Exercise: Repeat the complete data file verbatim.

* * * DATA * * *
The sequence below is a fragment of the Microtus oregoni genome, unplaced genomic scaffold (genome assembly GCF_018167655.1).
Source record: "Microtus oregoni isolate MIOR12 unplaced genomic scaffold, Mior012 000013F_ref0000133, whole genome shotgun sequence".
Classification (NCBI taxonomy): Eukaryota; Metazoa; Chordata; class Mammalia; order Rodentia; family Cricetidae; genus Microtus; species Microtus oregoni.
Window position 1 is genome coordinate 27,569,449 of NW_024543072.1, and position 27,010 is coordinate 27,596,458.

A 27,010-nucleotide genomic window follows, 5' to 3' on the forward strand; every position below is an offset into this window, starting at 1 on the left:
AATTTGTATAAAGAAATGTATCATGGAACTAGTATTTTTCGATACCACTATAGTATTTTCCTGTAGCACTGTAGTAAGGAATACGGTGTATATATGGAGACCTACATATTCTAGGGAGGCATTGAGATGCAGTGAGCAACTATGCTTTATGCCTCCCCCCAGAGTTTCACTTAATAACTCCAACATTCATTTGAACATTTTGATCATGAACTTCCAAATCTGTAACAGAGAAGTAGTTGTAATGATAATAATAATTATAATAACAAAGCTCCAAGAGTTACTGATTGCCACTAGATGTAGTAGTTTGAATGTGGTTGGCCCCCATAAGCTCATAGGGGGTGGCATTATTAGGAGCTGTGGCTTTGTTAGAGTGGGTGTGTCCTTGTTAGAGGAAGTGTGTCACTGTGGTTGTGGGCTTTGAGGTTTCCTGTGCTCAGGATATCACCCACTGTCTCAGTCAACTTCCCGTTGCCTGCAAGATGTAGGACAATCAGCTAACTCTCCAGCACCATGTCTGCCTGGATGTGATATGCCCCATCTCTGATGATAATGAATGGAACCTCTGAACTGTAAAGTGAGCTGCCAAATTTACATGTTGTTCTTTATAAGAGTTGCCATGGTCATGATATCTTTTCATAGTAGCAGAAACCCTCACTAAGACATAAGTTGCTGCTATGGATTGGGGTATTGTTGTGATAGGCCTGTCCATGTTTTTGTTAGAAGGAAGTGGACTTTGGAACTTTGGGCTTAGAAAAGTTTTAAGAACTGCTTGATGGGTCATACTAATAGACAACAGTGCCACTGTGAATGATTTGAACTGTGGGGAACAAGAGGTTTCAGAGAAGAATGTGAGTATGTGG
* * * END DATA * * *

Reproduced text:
The sequence below is a fragment of the Microtus oregoni genome, unplaced genomic scaffold (genome assembly GCF_018167655.1).
Source record: "Microtus oregoni isolate MIOR12 unplaced genomic scaffold, Mior012 000013F_ref0000133, whole genome shotgun sequence".
Classification (NCBI taxonomy): Eukaryota; Metazoa; Chordata; class Mammalia; order Rodentia; family Cricetidae; genus Microtus; species Microtus oregoni.
Window position 1 is genome coordinate 27,569,449 of NW_024543072.1, and position 27,010 is coordinate 27,596,458.

A 27,010-nucleotide genomic window follows, 5' to 3' on the forward strand; every position below is an offset into this window, starting at 1 on the left:
AATTTGTATAAAGAAATGTATCATGGAACTAGTATTTTTCGATACCACTATAGTATTTTCCTGTAGCACTGTAGTAAGGAATACGGTGTATATATGGAGACCTACATATTCTAGGGAGGCATTGAGATGCAGTGAGCAACTATGCTTTATGCCTCCCCCCAGAGTTTCACTTAATAACTCCAACATTCATTTGAACATTTTGATCATGAACTTCCAAATCTGTAACAGAGAAGTAGTTGTAATGATAATAATAATTATAATAACAAAGCTCCAAGAGTTACTGATTGCCACTAGATGTAGTAGTTTGAATGTGGTTGGCCCCCATAAGCTCATAGGGGGTGGCATTATTAGGAGCTGTGGCTTTGTTAGAGTGGGTGTGTCCTTGTTAGAGGAAGTGTGTCACTGTGGTTGTGGGCTTTGAGGTTTCCTGTGCTCAGGATATCACCCACTGTCTCAGTCAACTTCCCGTTGCCTGCAAGATGTAGGACAATCAGCTAACTCTCCAGCACCATGTCTGCCTGGATGTGATATGCCCCATCTCTGATGATAATGAATGGAACCTCTGAACTGTAAAGTGAGCTGCCAAATTTACATGTTGTTCTTTATAAGAGTTGCCATGGTCATGATATCTTTTCATAGTAGCAGAAACCCTCACTAAGACATAAGTTGCTGCTATGGATTGGGGTATTGTTGTGATAGGCCTGTCCATGTTTTTGTTAGAAGGAAGTGGACTTTGGAACTTTGGGCTTAGAAAAGTTTTAAGAACTGCTTGATGGGTCATACTAATAGACAACAGTGCCACTGTGAATGATTTGAACTGTGGGGAACAAGAGGTTTCAGAGAAGAATGTGAGTATGTGG